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Blog: 10 Tips for Setting Up Your LinkedIn as a Student (or when you might be lacking experience!)

10 Tips for Setting Up Your LinkedIn as a Student
(or when you might be lacking experience!)

Two young people sitting side-by-sit looking at a laptop

Everyone (including us) is shouting to the rooftops about how important LinkedIn is, but when you don’t have any professional experience to share, how do you go about setting up your profile to make sure you don’t miss any opportunities online?

We’ve put together 10 tips to help you make that profile *shiiiiiine*, even if you don’t have a long list of ex-jobs to include.


1. Get a Professional Profile Picture

We can’t repeat this tip enough – your profile picture is your first impression! A blurry old photo from a night out is not going to cut it, nor that photo of you at your Year 12 formal where you’ve managed to half cut out your friends around you. Get a headshot where you look professional and approachable, and wear something that reflects the type of job you’re going for (and you!). Phones are more than high enough quality these days – grab your friends, and have a headshot afternoon!


2. Write a Headline that Focuses on your Aspirations (Not Your Current Title!)

While it may feel like you need to put your job title as your headline, you can actually write anything you want! We suggest thinking about your aspirations, studies, or key skills – and highlighting them.

Here are a few examples:

  • • Aspiring Marketer and Current Business Student at Curtin University
  • • Future Data Scientist with a Passion for AI and Machine Learning
  • • Emerging Journalist Passionate about Investigative Reporting


3. Write a Summary that represents what you want people to know about you – it’s like your virtual cover letter!

This is the time for people to get to know YOU and your story.

Think about your cover letter, the way you’d introduce yourself in an interview – or the way you’d answer the age-old question, “Tell us a little bit about yourself!”. Below is a list of what to think about including, but remember – only include things that are relevant!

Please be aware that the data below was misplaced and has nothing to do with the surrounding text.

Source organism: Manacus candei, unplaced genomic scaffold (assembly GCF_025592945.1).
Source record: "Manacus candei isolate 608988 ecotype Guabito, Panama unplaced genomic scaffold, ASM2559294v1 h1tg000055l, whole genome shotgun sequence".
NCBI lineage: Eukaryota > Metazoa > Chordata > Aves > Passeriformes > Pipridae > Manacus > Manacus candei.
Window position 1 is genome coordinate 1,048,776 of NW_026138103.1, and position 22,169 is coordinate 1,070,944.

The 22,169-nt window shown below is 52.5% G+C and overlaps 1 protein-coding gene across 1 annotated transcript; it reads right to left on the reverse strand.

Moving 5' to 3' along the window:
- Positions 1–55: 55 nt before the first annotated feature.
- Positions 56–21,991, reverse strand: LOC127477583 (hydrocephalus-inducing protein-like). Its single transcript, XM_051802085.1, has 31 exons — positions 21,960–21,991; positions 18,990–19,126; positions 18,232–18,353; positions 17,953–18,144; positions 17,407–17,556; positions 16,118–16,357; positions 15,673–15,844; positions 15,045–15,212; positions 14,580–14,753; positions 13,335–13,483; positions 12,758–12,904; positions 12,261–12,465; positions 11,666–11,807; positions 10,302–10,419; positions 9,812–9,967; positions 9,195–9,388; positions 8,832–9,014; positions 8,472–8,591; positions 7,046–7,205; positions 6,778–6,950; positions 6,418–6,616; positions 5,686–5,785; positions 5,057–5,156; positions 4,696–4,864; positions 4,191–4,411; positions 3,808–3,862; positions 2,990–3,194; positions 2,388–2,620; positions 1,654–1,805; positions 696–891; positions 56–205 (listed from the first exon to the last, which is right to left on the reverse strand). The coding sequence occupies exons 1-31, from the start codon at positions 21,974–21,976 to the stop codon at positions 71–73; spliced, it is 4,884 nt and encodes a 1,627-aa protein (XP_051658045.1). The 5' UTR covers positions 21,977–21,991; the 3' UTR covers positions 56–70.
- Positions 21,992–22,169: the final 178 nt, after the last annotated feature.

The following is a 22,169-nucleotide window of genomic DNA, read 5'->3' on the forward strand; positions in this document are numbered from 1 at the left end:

• • Academic achievements
  • • Extra-curricular activities
  • • What you’re passionate about
  • • Your goals
  • • What you’re looking to achieve or learn in the future


If you struggle to know what makes you unique and what to write here, there’s a great program you could look at doing to help figure it out *cough GenFuture cough*.


4. Get as Detailed as You Can With Your Education!

As a student or someone without job experience, many of your first opportunities are going to be based on your education – which is why this section is so important for you.

Make sure you include your education history (including your high school and current university) – and Include relevant coursework, projects, and any honours or awards.


5. Highlight Your Skills and Endorsements

Think about skills that are relevant to the career you’re interested in, and think about which of those you currently have. You may not have gotten them in a professional sense, but through classes, projects, or extracurricular activities. 

To make them even more impactful, ask classmates, teachers, or mentors to endorse these skills once you’ve inputted them! Referrals are absolute gold in the business world, and getting LinkedIn endorsements is the digital equivalent!


6. If You’ve Ever Done Any Volunteering, Make Sure You Include It!

Volunteering shows initiative and a willingness to contribute to your community, which are qualities employers value. If you’ve done any type of volunteering, make sure you include it in your profile!


7. Give People an Insight Into You by Adding Your Extracurriculars

While it’s all well and good to highlight your academics, sometimes it can be the extracurricular that can snag you that first meeting/interview – or impress a recruiter! 

Think about things outside of school you were a part of – sporting teams, clubs, organisations – and describe what you did.


8. Don’t Forget Your Certifications and Courses

Any course or certification you’ve completed should be included in your profile (well, almost any!). Make sure you’re only including certifications and courses relevant to the career you’re interested in – as they can show you’ve got skills that a typical education doesn’t. It might be an art design course you did in the school holidays, or an online coding course – if it’s relevant, put it on there!


9. Start Building Connections and Networking

Once you’ve got your profile setup, it’s time to start building your connections! Start by connecting with classmates and your peers, and then start to look beyond (but make sure you’re not just connecting with people for no reason who don’t know you!). 

You can also join LinkedIn groups related to your field of interest and participate in discussions to build your reputation in the space!


10. It’s Time to Get Out There!

Once you’re all set up, it’s time to start using LinkedIn *for real*. Think about how you want to be represented online (what’s important to you, what you’re passionate about and your ideal career) and start to post content around these ideas. It could be your opinion on a piece of news that came out, or a photo of you at an event with your biggest takeaways – the world is your oyster!

It’s also important to be proactive in engaging, so make sure you comment on others’ posts and initiate conversations wherever possible. You never know where the next opportunity might pop up!


Setting up your LinkedIn profile as a student might seem scary, but it’s a great step towards building your professional network!